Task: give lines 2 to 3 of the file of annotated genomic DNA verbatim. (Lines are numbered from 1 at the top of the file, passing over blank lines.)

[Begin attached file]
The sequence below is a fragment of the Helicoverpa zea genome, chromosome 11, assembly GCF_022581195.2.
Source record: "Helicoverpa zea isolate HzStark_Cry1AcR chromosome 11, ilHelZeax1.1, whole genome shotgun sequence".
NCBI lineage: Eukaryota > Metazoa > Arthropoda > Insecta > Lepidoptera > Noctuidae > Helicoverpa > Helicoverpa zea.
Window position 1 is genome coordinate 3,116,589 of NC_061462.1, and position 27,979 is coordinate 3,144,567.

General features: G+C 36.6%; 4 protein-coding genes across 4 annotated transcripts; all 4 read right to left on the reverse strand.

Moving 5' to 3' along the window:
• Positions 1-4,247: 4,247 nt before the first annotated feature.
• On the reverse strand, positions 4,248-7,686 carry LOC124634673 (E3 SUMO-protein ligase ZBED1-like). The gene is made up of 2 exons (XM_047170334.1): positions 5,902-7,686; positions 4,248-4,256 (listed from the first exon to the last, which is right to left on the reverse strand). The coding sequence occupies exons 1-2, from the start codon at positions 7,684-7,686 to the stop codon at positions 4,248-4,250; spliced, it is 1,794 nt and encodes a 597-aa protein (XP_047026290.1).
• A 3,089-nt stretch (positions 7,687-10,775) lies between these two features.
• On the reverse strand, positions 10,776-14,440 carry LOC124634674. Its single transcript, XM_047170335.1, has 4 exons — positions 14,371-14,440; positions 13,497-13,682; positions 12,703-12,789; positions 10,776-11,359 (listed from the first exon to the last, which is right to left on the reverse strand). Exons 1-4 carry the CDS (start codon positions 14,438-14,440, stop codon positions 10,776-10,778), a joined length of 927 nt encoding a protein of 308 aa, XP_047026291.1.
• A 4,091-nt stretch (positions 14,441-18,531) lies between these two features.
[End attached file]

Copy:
Source record: "Helicoverpa zea isolate HzStark_Cry1AcR chromosome 11, ilHelZeax1.1, whole genome shotgun sequence".
NCBI lineage: Eukaryota > Metazoa > Arthropoda > Insecta > Lepidoptera > Noctuidae > Helicoverpa > Helicoverpa zea.